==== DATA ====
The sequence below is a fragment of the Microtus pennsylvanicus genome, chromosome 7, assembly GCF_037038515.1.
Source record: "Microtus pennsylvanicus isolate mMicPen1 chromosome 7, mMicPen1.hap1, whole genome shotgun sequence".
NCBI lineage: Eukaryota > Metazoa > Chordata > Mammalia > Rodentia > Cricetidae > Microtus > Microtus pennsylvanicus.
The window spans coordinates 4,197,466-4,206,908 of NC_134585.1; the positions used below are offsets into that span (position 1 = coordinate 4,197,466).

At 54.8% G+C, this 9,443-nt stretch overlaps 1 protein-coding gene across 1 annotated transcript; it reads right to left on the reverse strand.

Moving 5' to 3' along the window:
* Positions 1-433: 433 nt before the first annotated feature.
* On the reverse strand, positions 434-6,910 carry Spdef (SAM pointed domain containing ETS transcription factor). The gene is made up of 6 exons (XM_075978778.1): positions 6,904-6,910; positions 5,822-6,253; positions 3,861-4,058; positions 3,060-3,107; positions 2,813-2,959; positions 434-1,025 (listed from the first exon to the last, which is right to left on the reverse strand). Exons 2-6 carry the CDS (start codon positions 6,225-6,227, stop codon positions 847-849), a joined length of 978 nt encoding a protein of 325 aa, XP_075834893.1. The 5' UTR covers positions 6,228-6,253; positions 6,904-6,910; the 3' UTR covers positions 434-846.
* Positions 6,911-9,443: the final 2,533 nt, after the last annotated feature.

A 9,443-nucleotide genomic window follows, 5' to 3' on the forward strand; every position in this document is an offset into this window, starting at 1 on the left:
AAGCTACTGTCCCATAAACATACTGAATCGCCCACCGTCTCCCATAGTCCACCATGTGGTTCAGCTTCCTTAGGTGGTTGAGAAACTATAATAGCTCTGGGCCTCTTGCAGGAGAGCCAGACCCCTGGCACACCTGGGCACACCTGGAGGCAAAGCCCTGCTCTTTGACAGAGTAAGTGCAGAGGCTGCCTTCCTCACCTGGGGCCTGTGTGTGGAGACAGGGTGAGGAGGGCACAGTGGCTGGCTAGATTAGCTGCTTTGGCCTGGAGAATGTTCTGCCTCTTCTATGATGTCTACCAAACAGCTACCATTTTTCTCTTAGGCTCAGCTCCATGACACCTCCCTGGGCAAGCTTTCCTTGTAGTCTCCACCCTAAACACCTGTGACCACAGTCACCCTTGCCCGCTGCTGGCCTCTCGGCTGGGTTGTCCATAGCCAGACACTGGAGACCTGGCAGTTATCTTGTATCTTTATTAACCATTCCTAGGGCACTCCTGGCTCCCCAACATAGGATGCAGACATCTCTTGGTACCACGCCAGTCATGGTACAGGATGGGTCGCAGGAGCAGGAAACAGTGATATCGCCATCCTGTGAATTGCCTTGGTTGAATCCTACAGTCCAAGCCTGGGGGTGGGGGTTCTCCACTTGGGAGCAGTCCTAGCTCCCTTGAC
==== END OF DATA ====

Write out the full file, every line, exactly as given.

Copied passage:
The sequence below is a fragment of the Microtus pennsylvanicus genome, chromosome 7, assembly GCF_037038515.1.
Source record: "Microtus pennsylvanicus isolate mMicPen1 chromosome 7, mMicPen1.hap1, whole genome shotgun sequence".
NCBI lineage: Eukaryota > Metazoa > Chordata > Mammalia > Rodentia > Cricetidae > Microtus > Microtus pennsylvanicus.
The window spans coordinates 4,197,466-4,206,908 of NC_134585.1; the positions used below are offsets into that span (position 1 = coordinate 4,197,466).

At 54.8% G+C, this 9,443-nt stretch overlaps 1 protein-coding gene across 1 annotated transcript; it reads right to left on the reverse strand.

Moving 5' to 3' along the window:
* Positions 1-433: 433 nt before the first annotated feature.
* On the reverse strand, positions 434-6,910 carry Spdef (SAM pointed domain containing ETS transcription factor). The gene is made up of 6 exons (XM_075978778.1): positions 6,904-6,910; positions 5,822-6,253; positions 3,861-4,058; positions 3,060-3,107; positions 2,813-2,959; positions 434-1,025 (listed from the first exon to the last, which is right to left on the reverse strand). Exons 2-6 carry the CDS (start codon positions 6,225-6,227, stop codon positions 847-849), a joined length of 978 nt encoding a protein of 325 aa, XP_075834893.1. The 5' UTR covers positions 6,228-6,253; positions 6,904-6,910; the 3' UTR covers positions 434-846.
* Positions 6,911-9,443: the final 2,533 nt, after the last annotated feature.

A 9,443-nucleotide genomic window follows, 5' to 3' on the forward strand; every position in this document is an offset into this window, starting at 1 on the left:
AAGCTACTGTCCCATAAACATACTGAATCGCCCACCGTCTCCCATAGTCCACCATGTGGTTCAGCTTCCTTAGGTGGTTGAGAAACTATAATAGCTCTGGGCCTCTTGCAGGAGAGCCAGACCCCTGGCACACCTGGGCACACCTGGAGGCAAAGCCCTGCTCTTTGACAGAGTAAGTGCAGAGGCTGCCTTCCTCACCTGGGGCCTGTGTGTGGAGACAGGGTGAGGAGGGCACAGTGGCTGGCTAGATTAGCTGCTTTGGCCTGGAGAATGTTCTGCCTCTTCTATGATGTCTACCAAACAGCTACCATTTTTCTCTTAGGCTCAGCTCCATGACACCTCCCTGGGCAAGCTTTCCTTGTAGTCTCCACCCTAAACACCTGTGACCACAGTCACCCTTGCCCGCTGCTGGCCTCTCGGCTGGGTTGTCCATAGCCAGACACTGGAGACCTGGCAGTTATCTTGTATCTTTATTAACCATTCCTAGGGCACTCCTGGCTCCCCAACATAGGATGCAGACATCTCTTGGTACCACGCCAGTCATGGTACAGGATGGGTCGCAGGAGCAGGAAACAGTGATATCGCCATCCTGTGAATTGCCTTGGTTGAATCCTACAGTCCAAGCCTGGGGGTGGGGGTTCTCCACTTGGGAGCAGTCCTAGCTCCCTTGAC